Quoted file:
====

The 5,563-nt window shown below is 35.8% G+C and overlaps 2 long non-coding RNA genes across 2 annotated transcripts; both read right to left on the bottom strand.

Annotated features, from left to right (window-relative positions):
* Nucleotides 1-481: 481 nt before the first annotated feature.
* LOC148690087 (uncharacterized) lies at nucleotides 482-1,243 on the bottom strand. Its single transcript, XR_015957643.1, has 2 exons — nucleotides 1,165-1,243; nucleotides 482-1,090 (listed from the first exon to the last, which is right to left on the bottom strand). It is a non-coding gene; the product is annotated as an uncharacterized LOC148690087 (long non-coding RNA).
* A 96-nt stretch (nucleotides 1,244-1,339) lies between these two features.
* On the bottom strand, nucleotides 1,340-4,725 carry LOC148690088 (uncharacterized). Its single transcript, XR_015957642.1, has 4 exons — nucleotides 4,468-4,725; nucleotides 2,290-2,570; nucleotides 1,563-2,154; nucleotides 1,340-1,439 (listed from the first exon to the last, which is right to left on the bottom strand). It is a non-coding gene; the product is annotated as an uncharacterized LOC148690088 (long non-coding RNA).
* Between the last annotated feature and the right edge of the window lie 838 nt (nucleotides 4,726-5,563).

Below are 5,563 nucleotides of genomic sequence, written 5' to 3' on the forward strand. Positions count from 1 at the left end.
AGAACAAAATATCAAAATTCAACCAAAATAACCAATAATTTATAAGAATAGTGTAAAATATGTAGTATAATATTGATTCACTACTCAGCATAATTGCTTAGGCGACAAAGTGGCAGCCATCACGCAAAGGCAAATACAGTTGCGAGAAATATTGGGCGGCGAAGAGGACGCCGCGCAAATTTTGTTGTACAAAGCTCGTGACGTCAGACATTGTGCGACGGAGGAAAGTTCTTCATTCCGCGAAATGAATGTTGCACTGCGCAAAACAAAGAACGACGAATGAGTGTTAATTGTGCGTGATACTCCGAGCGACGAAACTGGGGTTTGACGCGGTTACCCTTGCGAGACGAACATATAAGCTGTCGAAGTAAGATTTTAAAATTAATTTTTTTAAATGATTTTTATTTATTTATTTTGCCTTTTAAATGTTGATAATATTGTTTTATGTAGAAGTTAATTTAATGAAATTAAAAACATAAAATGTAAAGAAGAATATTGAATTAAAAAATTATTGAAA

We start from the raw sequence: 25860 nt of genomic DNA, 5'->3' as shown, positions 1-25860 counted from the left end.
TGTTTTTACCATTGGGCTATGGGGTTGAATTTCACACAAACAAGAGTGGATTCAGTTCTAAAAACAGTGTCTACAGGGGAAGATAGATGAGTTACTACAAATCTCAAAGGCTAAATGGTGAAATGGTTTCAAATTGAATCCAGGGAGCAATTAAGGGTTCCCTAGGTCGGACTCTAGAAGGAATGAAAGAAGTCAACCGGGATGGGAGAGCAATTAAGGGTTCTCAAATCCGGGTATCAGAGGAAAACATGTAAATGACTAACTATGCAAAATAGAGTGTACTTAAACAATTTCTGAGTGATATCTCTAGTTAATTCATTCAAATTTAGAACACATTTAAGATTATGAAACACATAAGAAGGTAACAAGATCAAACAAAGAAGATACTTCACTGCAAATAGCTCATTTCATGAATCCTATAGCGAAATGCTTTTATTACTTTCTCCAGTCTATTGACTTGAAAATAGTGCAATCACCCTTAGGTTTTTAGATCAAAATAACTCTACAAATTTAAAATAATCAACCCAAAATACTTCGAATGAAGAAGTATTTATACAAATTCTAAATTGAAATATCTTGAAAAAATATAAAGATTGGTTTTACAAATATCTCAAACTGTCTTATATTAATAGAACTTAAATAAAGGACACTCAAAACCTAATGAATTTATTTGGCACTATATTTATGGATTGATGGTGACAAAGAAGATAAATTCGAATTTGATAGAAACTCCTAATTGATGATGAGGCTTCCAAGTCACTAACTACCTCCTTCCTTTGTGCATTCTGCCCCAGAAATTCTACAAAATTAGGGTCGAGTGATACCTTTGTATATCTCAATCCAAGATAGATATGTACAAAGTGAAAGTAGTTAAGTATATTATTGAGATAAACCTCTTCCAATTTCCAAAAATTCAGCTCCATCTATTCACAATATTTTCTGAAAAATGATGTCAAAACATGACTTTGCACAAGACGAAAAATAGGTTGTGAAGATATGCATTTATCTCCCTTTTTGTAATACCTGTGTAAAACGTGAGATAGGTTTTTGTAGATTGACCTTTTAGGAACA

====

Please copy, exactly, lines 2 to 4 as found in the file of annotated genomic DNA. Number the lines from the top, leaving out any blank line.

Annotated features, from left to right (window-relative positions):
* Nucleotides 1-481: 481 nt before the first annotated feature.
* LOC148690087 (uncharacterized) lies at nucleotides 482-1,243 on the bottom strand. Its single transcript, XR_015957643.1, has 2 exons — nucleotides 1,165-1,243; nucleotides 482-1,090 (listed from the first exon to the last, which is right to left on the bottom strand). It is a non-coding gene; the product is annotated as an uncharacterized LOC148690087 (long non-coding RNA).